Under the flattening, monocultural hegemony of the Pax Capitalis those lost histories become new stories shaped by Empire. Before the hegemony of the Pax Capitalis, we at least had more historic yet still ideologically shallow identities: religion, nationality, profession, all subsumed finally into the monotheist and global identity of consumer. What it meant to be from a family, or a village, or a tribe are realms of meaning that can no longer be accessed by most, and now that the gluttonous spoils of Empire dwindle, we are left to construct from the detritus of history: race, gender, sexuality—the color of our skin, what we do with our genitals and what they mean or don’t mean.
Empire can no longer hold us together, no longer pacify our memories or hatred with constructed narratives or bread and circus games. And just as religious fervor to the Christian god increased in the final years of Rome, so too does a faith that what Empire wrought in our lives might save us as the walls fall. More technology, more politics, more consumption, more of every “truth” that was only ever an article of faith we repeated to keep the Empire from falling—these we cling to like prayer beads in an earthquake.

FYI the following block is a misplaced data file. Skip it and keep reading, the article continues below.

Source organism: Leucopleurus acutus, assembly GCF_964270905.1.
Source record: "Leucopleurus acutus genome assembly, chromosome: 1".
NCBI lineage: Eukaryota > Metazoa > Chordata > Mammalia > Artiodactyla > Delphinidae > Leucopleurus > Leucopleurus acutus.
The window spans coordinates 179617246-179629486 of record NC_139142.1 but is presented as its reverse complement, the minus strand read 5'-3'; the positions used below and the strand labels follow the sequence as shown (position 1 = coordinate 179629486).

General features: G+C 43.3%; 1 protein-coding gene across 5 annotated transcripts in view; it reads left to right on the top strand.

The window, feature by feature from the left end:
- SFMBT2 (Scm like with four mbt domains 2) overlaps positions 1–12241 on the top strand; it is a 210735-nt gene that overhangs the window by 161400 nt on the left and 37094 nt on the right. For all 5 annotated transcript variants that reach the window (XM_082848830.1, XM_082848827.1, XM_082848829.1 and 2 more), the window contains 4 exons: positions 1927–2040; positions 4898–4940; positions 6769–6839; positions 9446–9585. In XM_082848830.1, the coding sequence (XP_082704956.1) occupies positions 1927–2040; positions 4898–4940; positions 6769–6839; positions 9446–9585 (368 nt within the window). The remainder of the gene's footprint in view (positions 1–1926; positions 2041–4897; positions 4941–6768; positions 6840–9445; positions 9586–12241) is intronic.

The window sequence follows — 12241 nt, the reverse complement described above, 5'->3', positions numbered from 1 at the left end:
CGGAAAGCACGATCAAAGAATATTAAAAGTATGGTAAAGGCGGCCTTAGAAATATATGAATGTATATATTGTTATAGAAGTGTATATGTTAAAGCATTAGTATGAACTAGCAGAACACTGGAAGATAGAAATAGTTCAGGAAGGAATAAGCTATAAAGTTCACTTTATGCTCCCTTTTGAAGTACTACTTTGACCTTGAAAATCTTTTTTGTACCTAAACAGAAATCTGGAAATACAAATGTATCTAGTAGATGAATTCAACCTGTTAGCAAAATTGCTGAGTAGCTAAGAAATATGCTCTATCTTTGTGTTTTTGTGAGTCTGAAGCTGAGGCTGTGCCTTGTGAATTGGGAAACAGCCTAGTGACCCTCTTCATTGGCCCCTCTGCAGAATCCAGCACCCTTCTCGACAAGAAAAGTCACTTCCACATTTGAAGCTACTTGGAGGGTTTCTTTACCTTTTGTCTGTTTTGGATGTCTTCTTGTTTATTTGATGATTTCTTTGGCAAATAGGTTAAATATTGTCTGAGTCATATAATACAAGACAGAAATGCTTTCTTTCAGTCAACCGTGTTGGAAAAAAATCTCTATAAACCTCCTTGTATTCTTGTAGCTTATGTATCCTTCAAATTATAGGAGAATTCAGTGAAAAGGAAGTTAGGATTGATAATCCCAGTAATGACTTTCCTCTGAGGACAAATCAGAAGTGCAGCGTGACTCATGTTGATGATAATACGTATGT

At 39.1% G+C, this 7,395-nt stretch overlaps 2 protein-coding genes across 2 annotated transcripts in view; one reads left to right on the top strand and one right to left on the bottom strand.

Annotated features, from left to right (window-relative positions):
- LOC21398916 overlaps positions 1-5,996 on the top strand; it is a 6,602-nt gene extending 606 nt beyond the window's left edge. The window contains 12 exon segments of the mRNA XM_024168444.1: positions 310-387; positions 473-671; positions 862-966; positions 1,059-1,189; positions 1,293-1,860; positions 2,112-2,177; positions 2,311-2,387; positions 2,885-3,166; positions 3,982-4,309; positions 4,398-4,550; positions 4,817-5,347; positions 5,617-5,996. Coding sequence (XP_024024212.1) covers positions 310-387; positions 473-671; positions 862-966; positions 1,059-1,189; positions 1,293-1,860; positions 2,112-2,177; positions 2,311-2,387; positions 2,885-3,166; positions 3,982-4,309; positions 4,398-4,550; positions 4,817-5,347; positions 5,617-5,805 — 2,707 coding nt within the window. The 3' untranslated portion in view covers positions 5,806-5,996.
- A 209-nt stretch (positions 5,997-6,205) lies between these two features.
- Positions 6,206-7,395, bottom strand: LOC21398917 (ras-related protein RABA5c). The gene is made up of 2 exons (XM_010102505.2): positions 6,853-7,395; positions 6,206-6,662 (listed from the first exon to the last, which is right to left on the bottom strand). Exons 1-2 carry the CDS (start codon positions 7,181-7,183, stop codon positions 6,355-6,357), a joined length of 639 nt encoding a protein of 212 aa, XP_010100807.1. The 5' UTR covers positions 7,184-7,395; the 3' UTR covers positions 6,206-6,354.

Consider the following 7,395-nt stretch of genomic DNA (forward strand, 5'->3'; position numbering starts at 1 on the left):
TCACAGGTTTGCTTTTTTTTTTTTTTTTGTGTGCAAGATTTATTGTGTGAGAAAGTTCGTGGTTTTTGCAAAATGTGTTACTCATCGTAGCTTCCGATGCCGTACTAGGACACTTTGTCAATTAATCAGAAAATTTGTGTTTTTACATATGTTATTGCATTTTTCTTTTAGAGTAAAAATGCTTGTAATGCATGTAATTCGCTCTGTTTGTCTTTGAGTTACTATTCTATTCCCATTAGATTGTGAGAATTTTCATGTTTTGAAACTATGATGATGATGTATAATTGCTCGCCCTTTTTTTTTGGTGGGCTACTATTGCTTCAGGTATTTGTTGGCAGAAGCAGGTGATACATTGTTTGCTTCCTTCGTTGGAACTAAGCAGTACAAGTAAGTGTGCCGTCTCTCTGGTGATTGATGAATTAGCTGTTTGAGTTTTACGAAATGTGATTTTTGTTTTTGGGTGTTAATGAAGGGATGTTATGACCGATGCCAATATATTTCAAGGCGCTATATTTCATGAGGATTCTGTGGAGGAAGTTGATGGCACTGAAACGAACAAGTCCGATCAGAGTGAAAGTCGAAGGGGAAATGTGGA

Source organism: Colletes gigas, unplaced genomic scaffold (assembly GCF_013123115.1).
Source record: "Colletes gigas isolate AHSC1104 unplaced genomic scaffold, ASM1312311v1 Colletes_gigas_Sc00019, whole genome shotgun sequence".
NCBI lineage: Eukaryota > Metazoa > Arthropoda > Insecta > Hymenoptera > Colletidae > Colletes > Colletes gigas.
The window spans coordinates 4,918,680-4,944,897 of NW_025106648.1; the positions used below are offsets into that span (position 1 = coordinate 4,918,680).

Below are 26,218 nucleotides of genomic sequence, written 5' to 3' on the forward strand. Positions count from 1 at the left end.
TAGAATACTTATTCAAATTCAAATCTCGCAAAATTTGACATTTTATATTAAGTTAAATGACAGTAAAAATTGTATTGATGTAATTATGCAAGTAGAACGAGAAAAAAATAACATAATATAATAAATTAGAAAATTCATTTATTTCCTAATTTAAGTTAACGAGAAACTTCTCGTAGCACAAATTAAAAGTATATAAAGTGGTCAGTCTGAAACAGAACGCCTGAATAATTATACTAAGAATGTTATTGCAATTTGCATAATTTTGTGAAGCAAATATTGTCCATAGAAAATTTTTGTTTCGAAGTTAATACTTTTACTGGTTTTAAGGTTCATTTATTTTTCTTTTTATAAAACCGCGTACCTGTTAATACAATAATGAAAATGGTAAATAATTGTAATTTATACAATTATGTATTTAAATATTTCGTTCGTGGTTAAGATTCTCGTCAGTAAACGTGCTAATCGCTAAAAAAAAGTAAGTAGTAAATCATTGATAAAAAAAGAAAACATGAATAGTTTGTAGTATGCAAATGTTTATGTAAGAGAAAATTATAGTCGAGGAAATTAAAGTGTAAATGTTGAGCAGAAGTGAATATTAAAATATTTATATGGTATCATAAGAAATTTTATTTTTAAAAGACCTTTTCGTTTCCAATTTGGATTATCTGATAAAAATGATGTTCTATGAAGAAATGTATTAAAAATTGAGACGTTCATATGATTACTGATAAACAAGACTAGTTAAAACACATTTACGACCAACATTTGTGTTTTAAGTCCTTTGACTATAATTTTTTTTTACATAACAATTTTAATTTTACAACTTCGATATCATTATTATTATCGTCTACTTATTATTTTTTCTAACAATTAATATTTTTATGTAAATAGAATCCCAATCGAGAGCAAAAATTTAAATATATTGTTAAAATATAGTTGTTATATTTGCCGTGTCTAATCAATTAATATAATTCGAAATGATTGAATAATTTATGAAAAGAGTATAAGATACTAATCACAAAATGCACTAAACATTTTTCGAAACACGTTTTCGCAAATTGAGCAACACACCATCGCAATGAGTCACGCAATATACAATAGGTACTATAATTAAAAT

In all this, we must ask: what comes after Empire? If Empire told us we were consumers, what are we when there is no Empire? If Empire told us we are raced, classed by what kind of love we affect, determined by the state of our bodies for certain kinds of lives and not that of others, then what of us when Empire is no longer there to enforce these things?
It is quite likely—even inevitable—that many of us will cling to those old categories even harder. Race, particularly, may become the creed with the highest body count, especially with the rise of fascist reactions to the internal collapse of the Pax Americana that now terrify the world.
It is also possible—though hardly inevitable—that the experience of my friend’s brother and his neighbor could lead to something completely different. The moments of rage and fear, disciplined into us through the constant voice of social media and the propaganda from politicians eager to hold on to power, may still continue regardless. Yet before the trigger is pulled, before the police are called, before each situation becomes irrevocable, humanity might re-surge, shake off the mad collective spell we are all under, and remember that we have always existed not because of Empire, but despite it.